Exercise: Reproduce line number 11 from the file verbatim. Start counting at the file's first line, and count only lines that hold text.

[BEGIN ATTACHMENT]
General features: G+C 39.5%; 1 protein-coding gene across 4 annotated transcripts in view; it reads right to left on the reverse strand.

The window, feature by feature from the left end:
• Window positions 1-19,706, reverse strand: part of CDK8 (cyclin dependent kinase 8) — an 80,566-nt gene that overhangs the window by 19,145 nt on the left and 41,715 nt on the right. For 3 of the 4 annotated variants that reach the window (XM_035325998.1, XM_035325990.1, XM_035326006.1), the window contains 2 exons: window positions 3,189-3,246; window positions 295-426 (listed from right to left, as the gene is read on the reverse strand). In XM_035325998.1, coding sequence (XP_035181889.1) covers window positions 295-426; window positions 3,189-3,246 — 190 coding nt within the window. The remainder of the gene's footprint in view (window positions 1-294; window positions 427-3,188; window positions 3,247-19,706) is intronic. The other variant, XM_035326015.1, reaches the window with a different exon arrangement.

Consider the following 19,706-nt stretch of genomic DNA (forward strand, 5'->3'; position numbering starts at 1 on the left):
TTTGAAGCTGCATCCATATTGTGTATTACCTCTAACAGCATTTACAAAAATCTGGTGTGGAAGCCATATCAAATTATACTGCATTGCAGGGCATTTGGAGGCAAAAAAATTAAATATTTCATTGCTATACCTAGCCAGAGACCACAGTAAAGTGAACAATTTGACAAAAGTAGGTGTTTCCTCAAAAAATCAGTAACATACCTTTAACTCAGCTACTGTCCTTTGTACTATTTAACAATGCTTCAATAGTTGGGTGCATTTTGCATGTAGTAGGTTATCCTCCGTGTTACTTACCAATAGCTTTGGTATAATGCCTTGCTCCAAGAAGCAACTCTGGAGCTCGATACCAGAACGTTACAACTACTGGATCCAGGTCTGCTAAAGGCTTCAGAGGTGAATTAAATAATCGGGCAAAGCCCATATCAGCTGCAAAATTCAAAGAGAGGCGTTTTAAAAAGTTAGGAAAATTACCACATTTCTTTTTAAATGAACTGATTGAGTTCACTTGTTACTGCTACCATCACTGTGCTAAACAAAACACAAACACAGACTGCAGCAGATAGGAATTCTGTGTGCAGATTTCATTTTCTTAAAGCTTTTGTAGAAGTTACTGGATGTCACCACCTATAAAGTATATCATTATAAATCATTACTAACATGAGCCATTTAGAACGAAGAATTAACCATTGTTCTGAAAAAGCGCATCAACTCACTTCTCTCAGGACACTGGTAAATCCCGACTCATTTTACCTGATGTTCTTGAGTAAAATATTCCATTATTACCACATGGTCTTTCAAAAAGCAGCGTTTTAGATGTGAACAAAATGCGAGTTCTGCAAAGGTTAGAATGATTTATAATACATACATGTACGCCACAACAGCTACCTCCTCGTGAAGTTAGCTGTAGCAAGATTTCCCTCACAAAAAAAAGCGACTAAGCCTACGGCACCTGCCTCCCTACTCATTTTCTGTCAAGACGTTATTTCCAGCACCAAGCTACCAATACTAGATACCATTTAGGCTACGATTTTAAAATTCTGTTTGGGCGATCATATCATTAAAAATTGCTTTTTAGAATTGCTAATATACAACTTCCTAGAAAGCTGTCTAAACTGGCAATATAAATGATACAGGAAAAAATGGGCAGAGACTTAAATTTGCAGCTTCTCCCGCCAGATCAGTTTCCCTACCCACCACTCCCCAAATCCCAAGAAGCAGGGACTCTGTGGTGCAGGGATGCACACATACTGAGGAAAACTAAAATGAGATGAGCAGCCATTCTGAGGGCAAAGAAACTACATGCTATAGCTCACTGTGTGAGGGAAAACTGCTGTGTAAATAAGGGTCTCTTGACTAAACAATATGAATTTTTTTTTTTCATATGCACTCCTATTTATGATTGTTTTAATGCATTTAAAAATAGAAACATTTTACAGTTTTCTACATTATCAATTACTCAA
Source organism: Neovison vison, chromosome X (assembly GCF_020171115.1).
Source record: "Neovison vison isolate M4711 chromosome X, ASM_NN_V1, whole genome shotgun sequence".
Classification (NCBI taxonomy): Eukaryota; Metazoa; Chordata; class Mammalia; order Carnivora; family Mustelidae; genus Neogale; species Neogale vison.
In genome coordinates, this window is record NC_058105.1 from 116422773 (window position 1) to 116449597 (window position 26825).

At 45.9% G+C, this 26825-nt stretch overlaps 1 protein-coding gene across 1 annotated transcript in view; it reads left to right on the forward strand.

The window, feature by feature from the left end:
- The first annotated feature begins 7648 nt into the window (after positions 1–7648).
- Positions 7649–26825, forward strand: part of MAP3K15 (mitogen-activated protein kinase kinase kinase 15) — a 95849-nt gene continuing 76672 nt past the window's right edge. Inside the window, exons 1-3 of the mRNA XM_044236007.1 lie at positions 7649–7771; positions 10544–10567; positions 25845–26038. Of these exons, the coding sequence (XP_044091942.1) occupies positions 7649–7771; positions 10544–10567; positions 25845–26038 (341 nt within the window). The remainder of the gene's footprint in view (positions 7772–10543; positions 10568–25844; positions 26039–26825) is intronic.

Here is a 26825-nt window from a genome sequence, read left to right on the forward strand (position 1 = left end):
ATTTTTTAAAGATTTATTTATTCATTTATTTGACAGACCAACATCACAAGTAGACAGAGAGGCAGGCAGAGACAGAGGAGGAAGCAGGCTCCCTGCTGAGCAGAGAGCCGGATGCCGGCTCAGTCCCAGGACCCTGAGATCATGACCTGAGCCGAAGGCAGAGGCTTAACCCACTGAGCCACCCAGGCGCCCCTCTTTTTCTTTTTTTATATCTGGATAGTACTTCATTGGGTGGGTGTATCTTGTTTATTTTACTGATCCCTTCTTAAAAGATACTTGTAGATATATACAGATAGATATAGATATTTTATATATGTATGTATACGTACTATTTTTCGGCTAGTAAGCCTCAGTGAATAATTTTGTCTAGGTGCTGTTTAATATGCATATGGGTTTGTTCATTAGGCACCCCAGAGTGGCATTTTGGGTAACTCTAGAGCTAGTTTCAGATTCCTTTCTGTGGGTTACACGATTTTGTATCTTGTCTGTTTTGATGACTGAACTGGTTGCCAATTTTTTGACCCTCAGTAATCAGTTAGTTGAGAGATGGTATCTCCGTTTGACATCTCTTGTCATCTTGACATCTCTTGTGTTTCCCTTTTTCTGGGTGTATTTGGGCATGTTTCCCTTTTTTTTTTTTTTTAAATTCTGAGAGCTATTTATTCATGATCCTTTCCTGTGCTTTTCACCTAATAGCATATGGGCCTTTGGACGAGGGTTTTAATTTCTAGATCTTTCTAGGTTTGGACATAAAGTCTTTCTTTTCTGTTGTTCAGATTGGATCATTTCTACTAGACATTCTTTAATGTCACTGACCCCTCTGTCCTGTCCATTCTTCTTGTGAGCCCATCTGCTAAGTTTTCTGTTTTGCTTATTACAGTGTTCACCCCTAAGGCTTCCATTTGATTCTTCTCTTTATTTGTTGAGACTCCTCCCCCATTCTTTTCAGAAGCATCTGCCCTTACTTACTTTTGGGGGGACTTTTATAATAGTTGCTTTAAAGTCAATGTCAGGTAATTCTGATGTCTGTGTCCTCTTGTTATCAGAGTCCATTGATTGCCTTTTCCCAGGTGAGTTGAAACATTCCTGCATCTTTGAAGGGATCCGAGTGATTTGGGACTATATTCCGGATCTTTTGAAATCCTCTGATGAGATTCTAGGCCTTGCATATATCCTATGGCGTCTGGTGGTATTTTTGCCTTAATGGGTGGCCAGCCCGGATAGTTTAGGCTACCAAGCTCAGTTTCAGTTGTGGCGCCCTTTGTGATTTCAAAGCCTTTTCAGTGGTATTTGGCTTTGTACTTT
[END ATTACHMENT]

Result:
The window, feature by feature from the left end: